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Publication numberUS3567891 A
Publication typeGrant
Publication dateMar 2, 1971
Filing dateAug 18, 1969
Priority dateAug 29, 1968
Also published asDE1790026A1, DE1790026B2, DE1790026C3
Publication numberUS 3567891 A, US 3567891A, US-A-3567891, US3567891 A, US3567891A
InventorsHinkelmann Rudolf
Original AssigneePreh Elektro Feinmechanik
Export CitationBiBTeX, EndNote, RefMan
External Links: USPTO, USPTO Assignment, Espacenet
Contact assembly for sliding switches
US 3567891 A
Abstract  available in
Previous page
Next page
Claims  available in
Description  (OCR text may contain errors)

1 1 Unlted States Patent 1 13,567,891

[72] Inventor Rudolf llinkelmann 5 nefennm Cited Bid gr Germany UNITED STATES PATENTS [211 Q A- 2? 18 1969 2,672,531 3/1954 Stevenson ZOO/16(X) Pat ented Ma? 2 l97l 2,999,912 9/1961 Kincaid et a1 200/16(X) 9 [73] Assignee mm ElekwFeinmechanische wake 3,157,751 11/1964 Van DenBerk 200/16 Jakob Preh Nachf Bad Neustadt Sade, 3,178,522 4/1965 Passarelll ZOO/166.1(X) German 3,242,273 3/1966 Van Der Put. 200/16 A 29 3,248,488 4/1966 Stephan '200/l66(.1)(X) [321 3,352,980 11/1967 Rougemont =1 61.. 200/16 33] Germany P 17 026 4 3,371,168 2/1968 M11116: 200/16 Primary ExaminerH. 0. Jones Attorney-Stowe and Stowell ABSTRACT: A contact assembly for a sliding switch having a contact bridge made in one piece and disposed in a chamber in a slide for cooperation with relatively fixed contacts spaced [54] FOR SLIDING SWITCHES one from another in the direction of sliding movement of the inns a 8 lg contact bridge. The contact bridge having a substantially [52] US. Cl. 200/166, rectangular frame with the short sides formed integrally with 200/16 inwardly directed convex contact arms and the long sides pro- [51] IIILCI. ....H01h 15/06 vided midway with recesses engaged by projections of the [50] Field ofSearch 200/16, chamber walls, The middle regions of the long sides rest on ledges provided in and at opposite sides of the chamber.

CONTACT ASSEMBLY FOR SLIDING SWITCHES DESCRIPTION This invention relates to contact assemblies for sliding switches, such as are used, for example, in radio and television sets.

An object of the present invention is to devise contact assembly having a contact bridge which, in manufacture, need be subjected only to a comparatively slight deformation by bending in the operative spring regions.

Another object is to devise a contact assembly having a contact bridge which has a very small spacing of the contact points for the two countercontacts, and relatively long spring regions.

According to the invention, there is provided a contact assembly for a sliding switch having a contact bridge made in one piece and disposed in a chamber in a slide for cooperation with relatively fixed contacts spaced one from another in the direction of sliding movement of the contact bridge, in which said contact bridge comprises a substantially rectangular frame having shorter sides formed integrally with inwardly directed convex contact arms arranged to cooperate with the relatively fixed contacts, in which said frame has long sides being provided midway with recesses engaged by projections of the chamber walls, and in which middle regions of the frames long sides rest on ledges provided in and at opposite sides of the chamber.

With this configuration of the contact bridge, the effective spring path always extends from the point of support over onehalf of the long side of the frame, in this operative position there occurring not only bending stress but also torsional stress over half the transverse side to the arched contact arm, the latter also contributing to the'creation of contact pressure by elastic bending deformation. In this, the contact arms only being one-sidedly arched, while the essential spring regions, the long sides, undergo no deformation or very little deformation only during the manufacturing of the bridge, so that the original spring properties of the semimanufactured product remain unchanged.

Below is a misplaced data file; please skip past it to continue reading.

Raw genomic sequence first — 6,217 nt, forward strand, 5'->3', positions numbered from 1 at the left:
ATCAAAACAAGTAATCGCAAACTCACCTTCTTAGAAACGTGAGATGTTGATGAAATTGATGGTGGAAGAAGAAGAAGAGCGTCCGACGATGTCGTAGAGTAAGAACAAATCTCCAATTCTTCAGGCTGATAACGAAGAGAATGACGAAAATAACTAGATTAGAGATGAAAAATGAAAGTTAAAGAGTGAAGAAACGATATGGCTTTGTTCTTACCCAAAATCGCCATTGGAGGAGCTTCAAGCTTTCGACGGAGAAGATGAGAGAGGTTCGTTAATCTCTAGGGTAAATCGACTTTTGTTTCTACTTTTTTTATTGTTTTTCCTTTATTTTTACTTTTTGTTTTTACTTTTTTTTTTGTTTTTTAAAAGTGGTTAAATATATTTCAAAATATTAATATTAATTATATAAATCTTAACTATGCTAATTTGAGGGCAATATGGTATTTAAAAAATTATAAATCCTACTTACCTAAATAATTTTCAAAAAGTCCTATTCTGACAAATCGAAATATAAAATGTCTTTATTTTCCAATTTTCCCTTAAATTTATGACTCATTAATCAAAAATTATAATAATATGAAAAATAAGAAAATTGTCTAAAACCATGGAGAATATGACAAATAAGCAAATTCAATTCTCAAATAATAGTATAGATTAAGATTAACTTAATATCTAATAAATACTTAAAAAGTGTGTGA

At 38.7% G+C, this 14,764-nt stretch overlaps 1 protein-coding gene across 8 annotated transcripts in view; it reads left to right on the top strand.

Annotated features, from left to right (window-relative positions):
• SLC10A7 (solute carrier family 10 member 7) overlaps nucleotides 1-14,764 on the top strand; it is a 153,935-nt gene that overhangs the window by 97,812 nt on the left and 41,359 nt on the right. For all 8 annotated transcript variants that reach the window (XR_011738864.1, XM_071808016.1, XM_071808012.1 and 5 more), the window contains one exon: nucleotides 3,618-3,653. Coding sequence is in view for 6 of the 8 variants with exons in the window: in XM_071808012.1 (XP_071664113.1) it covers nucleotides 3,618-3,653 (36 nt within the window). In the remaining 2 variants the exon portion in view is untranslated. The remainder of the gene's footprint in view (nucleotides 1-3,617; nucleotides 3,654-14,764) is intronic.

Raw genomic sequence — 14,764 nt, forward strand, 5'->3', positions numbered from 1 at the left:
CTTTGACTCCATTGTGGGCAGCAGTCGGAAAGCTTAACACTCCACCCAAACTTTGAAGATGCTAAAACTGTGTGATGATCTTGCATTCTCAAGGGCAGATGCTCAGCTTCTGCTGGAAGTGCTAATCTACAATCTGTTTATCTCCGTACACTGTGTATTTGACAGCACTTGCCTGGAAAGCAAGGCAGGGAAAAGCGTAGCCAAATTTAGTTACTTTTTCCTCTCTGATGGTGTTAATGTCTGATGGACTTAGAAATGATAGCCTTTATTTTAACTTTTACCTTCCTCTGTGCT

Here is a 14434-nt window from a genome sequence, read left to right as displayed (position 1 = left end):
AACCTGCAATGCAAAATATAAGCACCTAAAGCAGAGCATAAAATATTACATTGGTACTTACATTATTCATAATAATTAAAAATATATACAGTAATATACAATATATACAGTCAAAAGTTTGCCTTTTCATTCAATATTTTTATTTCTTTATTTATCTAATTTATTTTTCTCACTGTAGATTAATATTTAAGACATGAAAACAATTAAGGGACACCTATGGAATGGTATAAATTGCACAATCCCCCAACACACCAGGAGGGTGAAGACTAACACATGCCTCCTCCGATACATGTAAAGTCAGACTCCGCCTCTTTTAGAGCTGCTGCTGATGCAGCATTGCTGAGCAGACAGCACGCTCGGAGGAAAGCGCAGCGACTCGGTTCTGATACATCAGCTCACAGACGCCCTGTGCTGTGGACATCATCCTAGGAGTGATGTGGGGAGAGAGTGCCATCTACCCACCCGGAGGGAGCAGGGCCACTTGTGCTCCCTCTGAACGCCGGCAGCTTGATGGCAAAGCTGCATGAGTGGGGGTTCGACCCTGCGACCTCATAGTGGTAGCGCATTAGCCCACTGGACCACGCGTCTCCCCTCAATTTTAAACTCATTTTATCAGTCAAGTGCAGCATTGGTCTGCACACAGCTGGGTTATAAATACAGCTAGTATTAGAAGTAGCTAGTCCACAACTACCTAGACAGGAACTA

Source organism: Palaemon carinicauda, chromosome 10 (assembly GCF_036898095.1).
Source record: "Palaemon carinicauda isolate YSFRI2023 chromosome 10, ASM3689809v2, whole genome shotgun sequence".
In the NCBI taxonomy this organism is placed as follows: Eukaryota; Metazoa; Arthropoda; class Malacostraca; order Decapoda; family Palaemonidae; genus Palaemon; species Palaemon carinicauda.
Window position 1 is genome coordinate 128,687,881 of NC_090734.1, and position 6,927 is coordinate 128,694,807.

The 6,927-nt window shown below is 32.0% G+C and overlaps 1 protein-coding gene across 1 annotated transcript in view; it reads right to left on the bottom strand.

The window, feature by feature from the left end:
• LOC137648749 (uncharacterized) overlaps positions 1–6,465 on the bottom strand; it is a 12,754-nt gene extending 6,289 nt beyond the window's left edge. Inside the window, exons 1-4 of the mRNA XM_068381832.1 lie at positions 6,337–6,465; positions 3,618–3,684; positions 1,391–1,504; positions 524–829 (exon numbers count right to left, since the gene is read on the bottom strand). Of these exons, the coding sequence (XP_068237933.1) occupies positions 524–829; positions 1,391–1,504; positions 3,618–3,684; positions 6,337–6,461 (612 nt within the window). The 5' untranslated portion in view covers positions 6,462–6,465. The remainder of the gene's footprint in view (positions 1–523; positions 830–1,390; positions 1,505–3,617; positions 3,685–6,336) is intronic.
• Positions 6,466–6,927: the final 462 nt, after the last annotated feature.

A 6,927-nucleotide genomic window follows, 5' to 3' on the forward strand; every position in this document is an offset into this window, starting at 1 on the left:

Due to the completely closed frame, the contact bridge represents a compact, robust spring element which is easily mountable, even in very small executions.

The supporting points of the countercontacts lie very closely adjacent each other on the inwardly directed contact arms, so that the countercontacts may alsobe moved towards each other to the necessary minimum spacing required by voltage safety. By this, it is not only possible to achieve a short stroke, but also even in switches having several changeover contacts, a small overall depth.

Since the frames longitudinal sides are only supported in the middle, this contact bridge has the properties of a rocker, by which also the contact pressures are balanced even in the event of nonuniform position of the counter contact.

In the assembled condition of the slide, the contact bridge is held in the chamber by bearing resiliently on the counter contacts. So as the to prevent the contact bridges also when the slide is fitted with the contact bridges from falling out of the chamber, it is proposed in a further development of the contact assembly to deform plastically on their end faces the projections engaging the recesses in the longitudinal sides of the frame. This deformation takes, however, only place to such an extent that a certain rocking movement of the contact bridge on its supporting ledges or banks is retained.

For obtaining the lowest and most constant contact resistance possible, the contact bridge may be made, as known per se, of spring band with a noble metal coating, preferably a silver coating.

So as to accommodate the largest possible number of switchover contacts in a switch of small overall lengths, two contact systems may be accommodated in mirror-image fashion on opposite sides of the slide, whereby there is obtained at the same time a two-sided, mutually balancing resilient guide of the slide in the stationary part of the switch.

For a better understanding of the invention reference will now be had, by way of example, 'to the accompanying drawings, which represent, on an enlarged scale, one embodiment of the invention and in which:

FIG. I shows part of a switching slide for a slide switch, the switch having one fitted and one unfitted chamber;

FIG. 2 represents a section through the slide along the central plane of a chamber;

FIGS. 3 and 4 show a plan view and a side elevation respectively, of the contact bridge, and

FIG. 5 shows diagrammatically the contact assembly in part of a slide switch.

Referring to the drawings, the slide 1, part of which is shown in FIG. 1, is made of a plastics material and is provided on both sides of its longitudinal axis with shallow chambers 2. Both the longitudinal sidewalls of the chambers have in the middle thereof semicylindrical supporting banks or ledges 3, 3', above which there are provided likewise semicylindrical projections 4, 4 of somewhat smaller diameter.